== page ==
Yaa Asantewaa was an influential Ashanti queen at the beginning of the twentieth century who remains a powerful symbol today. Her birthdate is contested; she is generally believed to be born between the 1840s to 1860s in the Ashanti Confederacy in present-day Ghana. She was a skilled farmer before ascending to the title Queen Mother in the 1880s. It is believed that she was chosen for this title due to the matrilineal aspect of the Ashanti culture and that her elder brother Nana Akwasi Afrane Okpase, who was a powerful ruler at the time, appointed her to the role.
As the Queen Mother, Asantewaa held many responsibilities, including being the Gatekeeper of the Golden Stool. The Golden Stool is an emblem of the Ashanti kingdom, cultural system, and power. Since the Queen Mother is elected to be the mother of the reigning king, she presents candidates for when the occupant of the Stool (the chiefdom) becomes vacant, in turn protecting the establishment of authority. Additionally, since the Queen Mother is the main adviser for the King, and thus is the second highest position within the empire, she fulfills the role of guarding the Golden Stool.
In 1896, the Ashanti peoples began to rebel against the British presence in their lands and the British attempted to construct the “Gold Coast” colony. To retaliate, the British captured and exiled Asantehene Prempeh I, King of the Ashanti, and Asantewaa’s grandson Kofi Tene, who was also a powerful leader. The British removed the king and other Ashanti leaders to the Seychelles Islands in an effort to acquire the Golden Stool.
While remaining leaders within the community debated on how to best respond to the British threat, Asantewaa held her ground and rallied the troops. Her leadership and passion led to her role as Commander in Chief of the Ashanti army. In turn, the Anglo-Ashanti wars’ fifth and final war against the British became known as the Yaa Asantewaa War of Independence (or the War of the Golden Stool), which began on March 28, 1900.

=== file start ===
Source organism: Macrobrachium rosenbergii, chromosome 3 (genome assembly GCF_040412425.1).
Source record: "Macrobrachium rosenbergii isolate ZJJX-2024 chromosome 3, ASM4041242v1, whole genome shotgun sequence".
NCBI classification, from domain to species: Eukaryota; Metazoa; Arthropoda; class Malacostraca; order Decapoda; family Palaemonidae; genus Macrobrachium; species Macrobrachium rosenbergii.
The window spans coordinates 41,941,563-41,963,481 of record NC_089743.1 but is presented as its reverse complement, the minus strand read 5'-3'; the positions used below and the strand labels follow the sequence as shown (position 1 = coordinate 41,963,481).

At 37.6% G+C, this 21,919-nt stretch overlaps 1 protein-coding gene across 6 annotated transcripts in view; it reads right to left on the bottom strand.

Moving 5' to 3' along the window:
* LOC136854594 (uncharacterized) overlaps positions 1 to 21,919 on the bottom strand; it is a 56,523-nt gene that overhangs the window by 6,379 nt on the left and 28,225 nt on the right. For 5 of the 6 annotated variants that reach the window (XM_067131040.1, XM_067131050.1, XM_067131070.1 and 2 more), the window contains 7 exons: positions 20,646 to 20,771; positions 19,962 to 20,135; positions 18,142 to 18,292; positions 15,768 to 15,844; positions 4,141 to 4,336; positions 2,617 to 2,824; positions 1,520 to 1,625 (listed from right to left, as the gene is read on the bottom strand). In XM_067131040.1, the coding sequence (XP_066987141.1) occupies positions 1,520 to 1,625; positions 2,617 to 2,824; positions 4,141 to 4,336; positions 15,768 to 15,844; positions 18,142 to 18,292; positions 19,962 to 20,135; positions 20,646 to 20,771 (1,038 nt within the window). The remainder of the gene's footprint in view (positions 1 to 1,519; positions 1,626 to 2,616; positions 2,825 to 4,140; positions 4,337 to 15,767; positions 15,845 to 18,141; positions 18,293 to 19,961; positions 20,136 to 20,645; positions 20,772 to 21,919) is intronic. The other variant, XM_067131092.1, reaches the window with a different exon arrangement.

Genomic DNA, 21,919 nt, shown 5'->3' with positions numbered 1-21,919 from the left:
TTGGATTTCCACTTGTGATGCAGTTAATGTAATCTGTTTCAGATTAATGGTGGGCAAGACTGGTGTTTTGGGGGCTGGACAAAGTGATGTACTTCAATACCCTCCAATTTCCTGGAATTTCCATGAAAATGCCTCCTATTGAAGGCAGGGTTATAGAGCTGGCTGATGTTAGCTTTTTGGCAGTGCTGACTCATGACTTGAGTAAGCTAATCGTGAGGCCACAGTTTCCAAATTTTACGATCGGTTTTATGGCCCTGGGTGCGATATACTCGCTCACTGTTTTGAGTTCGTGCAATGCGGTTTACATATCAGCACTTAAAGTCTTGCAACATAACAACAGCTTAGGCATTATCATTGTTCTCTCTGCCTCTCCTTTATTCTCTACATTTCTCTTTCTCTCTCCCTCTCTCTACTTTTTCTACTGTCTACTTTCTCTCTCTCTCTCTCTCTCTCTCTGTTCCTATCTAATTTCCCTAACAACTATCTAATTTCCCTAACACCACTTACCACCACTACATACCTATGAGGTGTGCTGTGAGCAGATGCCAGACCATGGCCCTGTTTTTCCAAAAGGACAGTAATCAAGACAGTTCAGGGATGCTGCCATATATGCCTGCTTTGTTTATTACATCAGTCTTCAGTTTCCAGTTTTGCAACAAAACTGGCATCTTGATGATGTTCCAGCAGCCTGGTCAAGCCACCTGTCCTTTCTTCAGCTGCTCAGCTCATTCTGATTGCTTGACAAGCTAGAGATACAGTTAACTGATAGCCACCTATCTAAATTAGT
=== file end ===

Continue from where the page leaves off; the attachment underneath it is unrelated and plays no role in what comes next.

That conflict began when British representative Sr. Frederick Mitchell Hodgson sat on the Golden Stool. Since the Stool was not a throne, when Hodgson’s act became known, Yaa Asantewaa led the rebellion which resulted in the death of 1,000 British and allied African soldiers and 2,000 Ashanti. Both totals were higher that the deaths from all previous wars between the Ashanti and the British combined.
To inspire the leaders of her community, Asantewaa proclaimed that if the men of the kingdom would not defend the people, then the women would rise to the challenge. This both invigorated the men and challenged traditional gender roles. She led the rebellion and became an image of strength and resistance. Unfortunately, she was captured during the rebellion and exiled to Seychelles, where she died in 1921.
Yaa Asantewaa remains a powerful reminder due to her impactful actions in both empowering her people and in tactics against the British army. In August 2000, to commemorate her influence, a museum was opened in her honor in the Ejisu-Juaben District of Ghana. Similarly, there is an achievement award titled the “Nana Yaa Asantewaa Awards” (NYA) which honors women who uphold the values and leadership of Asantewaa.